Wemos and dust sensor example

Sharp’s GP2Y1010AU0F is an optical air quality sensor it is designed to sense dust particles. An infrared emitting diode and a phototransistor are diagonally arranged into this device, to allow it to detect the reflected light of dust in air. It is especially effective in detecting very fine particles like cigarette smoke, and is commonly used in air purifier systems.


To interface with this sensor, you need to connect to its 6-pin, 1.5mm pitch connector by using mating connector.



  • Low Current Consumption (MAX: 20mA)
  • Typical Operating Voltage: 4.5V to 5.5V (MAX: 7V)
  • The presence of dust can be detected by the photometry of only one pulse
  • Enable to distinguish smoke from house dust
  • Dimensions: 1.81 x 1.18 x 0.69” (46.0 x 30.0 x 17.6mm)







The following connections are used

Sharp pin 1 (V-LED)          =  3.3V this is connected via a 150 ohm resistor
Sharp pin 2 (LED-GND)     =  Wemos GND pin
Sharp pin 3 (LED)             = Wemos pin D2
Sharp pin 4 (S-GND)         = Wemos  GND pin
Sharp pin 5 (Vo)               = Wemos A0 pin
Sharp pin 6 (Vcc)              =  Wemos  3.3V

Refer to this layout diagram


Resister, R1=150Ω and capacitor, C1=220uF mentioned above is required for pulse drive of the LED of GP2Y1010AU0F. Please use the ones with the above mentioned constants. Without these components, the device does not work.



int dustPin = A0; // dust sensor - Wemos A0 pin
int ledPin = D2;    
float voltsMeasured = 0;
float calcVoltage = 0;
float dustDensity = 0;
void setup()
void loop()
  digitalWrite(ledPin,LOW); // power on the LED
  voltsMeasured = analogRead(dustPin); // read the dust value
  digitalWrite(ledPin,HIGH); // turn the LED off
  //measure your 5v and change below
  calcVoltage = voltsMeasured * (3.3 / 1024.0);
  dustDensity = 0.17 * calcVoltage - 0.1;
  Serial.println("GP2Y1010AU0F readings"); 
  Serial.print("Raw Signal Value = ");
  Serial.print("Voltage = ");
  Serial.print("Dust Density = ");
  Serial.println(dustDensity); // mg/m3



This is the output that I saw via the serial monitor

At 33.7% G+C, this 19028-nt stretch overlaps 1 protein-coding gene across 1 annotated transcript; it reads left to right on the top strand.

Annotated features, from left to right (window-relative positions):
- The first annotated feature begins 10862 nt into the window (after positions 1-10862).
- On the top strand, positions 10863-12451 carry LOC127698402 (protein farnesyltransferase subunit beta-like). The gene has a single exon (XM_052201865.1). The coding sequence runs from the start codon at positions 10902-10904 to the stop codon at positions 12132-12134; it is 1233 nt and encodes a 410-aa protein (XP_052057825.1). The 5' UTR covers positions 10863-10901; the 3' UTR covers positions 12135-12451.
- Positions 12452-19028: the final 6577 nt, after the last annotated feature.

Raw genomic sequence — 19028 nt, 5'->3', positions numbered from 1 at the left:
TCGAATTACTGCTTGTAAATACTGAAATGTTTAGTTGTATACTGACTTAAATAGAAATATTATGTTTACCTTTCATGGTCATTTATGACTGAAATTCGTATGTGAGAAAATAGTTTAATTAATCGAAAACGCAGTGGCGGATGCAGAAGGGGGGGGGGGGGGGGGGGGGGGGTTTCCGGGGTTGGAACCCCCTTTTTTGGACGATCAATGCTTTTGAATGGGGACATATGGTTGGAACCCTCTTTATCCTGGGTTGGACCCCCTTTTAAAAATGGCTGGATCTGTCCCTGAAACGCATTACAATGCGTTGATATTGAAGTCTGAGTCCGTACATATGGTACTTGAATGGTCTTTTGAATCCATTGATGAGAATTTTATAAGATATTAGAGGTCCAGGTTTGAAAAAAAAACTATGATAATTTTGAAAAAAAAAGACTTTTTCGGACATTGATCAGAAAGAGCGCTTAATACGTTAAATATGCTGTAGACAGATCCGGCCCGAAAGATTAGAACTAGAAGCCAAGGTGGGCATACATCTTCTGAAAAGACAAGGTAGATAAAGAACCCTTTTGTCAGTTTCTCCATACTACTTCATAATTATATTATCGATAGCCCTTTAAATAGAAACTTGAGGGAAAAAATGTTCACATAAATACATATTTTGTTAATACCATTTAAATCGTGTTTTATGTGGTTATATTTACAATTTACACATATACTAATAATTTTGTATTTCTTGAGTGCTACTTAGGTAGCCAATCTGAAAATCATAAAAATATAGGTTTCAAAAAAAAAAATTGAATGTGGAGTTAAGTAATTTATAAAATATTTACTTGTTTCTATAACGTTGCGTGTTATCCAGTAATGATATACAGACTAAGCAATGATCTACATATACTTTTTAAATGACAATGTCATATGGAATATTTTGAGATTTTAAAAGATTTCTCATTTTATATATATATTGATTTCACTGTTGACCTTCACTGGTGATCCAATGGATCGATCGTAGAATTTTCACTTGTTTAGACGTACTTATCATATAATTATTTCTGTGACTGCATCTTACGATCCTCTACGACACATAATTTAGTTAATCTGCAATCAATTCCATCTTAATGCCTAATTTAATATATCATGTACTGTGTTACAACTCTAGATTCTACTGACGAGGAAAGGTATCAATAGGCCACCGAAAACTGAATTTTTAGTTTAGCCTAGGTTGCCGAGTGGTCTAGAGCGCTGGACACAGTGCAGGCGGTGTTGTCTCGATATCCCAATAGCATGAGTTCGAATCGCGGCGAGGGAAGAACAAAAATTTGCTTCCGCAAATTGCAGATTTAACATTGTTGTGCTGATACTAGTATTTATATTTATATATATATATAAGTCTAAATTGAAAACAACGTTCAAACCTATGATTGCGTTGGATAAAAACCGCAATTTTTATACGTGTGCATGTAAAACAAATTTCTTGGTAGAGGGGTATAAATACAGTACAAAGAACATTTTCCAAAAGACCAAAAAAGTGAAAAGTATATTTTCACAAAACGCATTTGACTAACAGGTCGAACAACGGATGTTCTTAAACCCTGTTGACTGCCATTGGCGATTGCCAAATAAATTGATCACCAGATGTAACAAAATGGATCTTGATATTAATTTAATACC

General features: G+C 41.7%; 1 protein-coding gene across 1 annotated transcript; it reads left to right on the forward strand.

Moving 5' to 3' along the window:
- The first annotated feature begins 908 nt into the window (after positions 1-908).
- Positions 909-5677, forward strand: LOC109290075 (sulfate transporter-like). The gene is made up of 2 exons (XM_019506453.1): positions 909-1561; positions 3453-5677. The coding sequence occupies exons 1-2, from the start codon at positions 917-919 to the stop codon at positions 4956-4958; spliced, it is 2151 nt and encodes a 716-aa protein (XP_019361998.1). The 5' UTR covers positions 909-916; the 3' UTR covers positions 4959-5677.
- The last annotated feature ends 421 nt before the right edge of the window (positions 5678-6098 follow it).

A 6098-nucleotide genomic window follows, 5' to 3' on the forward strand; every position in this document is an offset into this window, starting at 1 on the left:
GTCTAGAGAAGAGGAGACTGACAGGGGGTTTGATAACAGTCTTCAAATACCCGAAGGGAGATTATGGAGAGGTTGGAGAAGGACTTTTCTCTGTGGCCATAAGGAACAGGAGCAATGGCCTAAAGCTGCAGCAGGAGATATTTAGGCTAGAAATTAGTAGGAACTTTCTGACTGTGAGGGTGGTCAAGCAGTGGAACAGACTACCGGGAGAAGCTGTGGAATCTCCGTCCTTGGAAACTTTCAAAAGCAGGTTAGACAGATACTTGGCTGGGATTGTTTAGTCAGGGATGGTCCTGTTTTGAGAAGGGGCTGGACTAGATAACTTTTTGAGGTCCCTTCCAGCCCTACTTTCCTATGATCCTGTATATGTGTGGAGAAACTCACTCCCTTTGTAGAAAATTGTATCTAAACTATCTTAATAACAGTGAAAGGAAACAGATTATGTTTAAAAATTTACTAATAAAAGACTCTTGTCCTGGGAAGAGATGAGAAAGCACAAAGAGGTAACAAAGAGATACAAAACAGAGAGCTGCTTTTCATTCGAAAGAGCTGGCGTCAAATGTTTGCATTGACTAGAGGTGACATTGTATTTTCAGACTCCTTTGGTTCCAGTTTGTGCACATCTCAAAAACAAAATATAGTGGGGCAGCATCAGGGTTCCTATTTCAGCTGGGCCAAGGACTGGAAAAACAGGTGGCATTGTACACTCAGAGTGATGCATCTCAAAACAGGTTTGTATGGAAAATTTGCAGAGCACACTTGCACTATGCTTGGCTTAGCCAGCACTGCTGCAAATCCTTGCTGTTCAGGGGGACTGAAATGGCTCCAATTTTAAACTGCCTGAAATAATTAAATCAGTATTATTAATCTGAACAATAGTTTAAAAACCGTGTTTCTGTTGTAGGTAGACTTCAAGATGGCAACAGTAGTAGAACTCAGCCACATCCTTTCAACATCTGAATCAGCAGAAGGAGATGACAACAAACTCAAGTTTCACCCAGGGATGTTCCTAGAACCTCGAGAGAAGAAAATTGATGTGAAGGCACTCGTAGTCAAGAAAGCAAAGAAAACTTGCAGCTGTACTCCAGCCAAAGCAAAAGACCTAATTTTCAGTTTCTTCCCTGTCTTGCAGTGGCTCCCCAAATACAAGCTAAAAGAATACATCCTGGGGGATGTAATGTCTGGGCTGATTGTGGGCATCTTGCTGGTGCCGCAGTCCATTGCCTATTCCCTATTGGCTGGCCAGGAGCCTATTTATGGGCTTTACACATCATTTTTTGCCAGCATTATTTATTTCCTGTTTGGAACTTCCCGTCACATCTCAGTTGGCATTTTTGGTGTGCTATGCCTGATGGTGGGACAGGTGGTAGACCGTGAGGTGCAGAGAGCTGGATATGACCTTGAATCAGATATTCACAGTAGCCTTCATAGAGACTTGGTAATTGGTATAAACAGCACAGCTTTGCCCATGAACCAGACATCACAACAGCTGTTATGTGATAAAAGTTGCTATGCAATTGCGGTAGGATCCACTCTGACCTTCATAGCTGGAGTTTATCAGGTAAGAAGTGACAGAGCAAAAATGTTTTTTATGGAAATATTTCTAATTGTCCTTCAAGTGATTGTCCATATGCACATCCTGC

GP2Y1010AU0F readings
Raw Signal Value = 6.00
Voltage = 0.03
Dust Density = -0.10

GP2Y1010AU0F readings
Raw Signal Value = 176.00
Voltage = 0.86
Dust Density = 0.05

GP2Y1010AU0F readings
Raw Signal Value = 97.00
Voltage = 0.47
Dust Density = -0.02

GP2Y1010AU0F readings
Raw Signal Value = 7.00
Voltage = 0.03
Dust Density = -0.09



Datasheet – http://www.sharp-world.com/products/device/lineup/data/pdf/datasheet/gp2y1010au_appl_e.pdf

GP2Y1010AU0F Compact Optical Dust Sensor Smoke Particle Sensor With Cable

3 comments to Wemos and dust sensor example

  • Hi,

    I’ve played around with this sensor using Arduino boards, so it’s interesting to see it used with a Wemos. A few comments…

    1 – It’s a 5v device, so running it from a 3.3v supply does have a significant effect on the output. As you have a 5v pin on the Wemos I’d be inclined to use that.
    2 – Your diagram shows the sensor output connected to D0, this should be A0
    3 – The sensor output range is from about 0.2v up to about 3.6v. but Max input for the Wemos ADC is 1v, so you probably need a voltage divider to scale the sensor output voltage down to under 1.0v
    4 – AnalogRead() on and Arduino takes over 100uS, so affects the timing. Not sure how long it takes on a Wemos – perhaps only 10-20uS with at 80MHz clock. Maybe even less if the prescaler for the ADC is different.

  • Nick

    The Wemos contains an on-board voltage divider(220k/100k) and can handle a 3.3v signal.

  • Nick, you right of course… the 1.0v limit is for the esp8266 and the voltage divider is shown on the Wemos schematic. The output of the dust sensor is up to about 3.6v, so perhaps a 47k resistor in series with the A0 input would scale it down so that 3.6v is fractionally under 1.0v at at the ADC.

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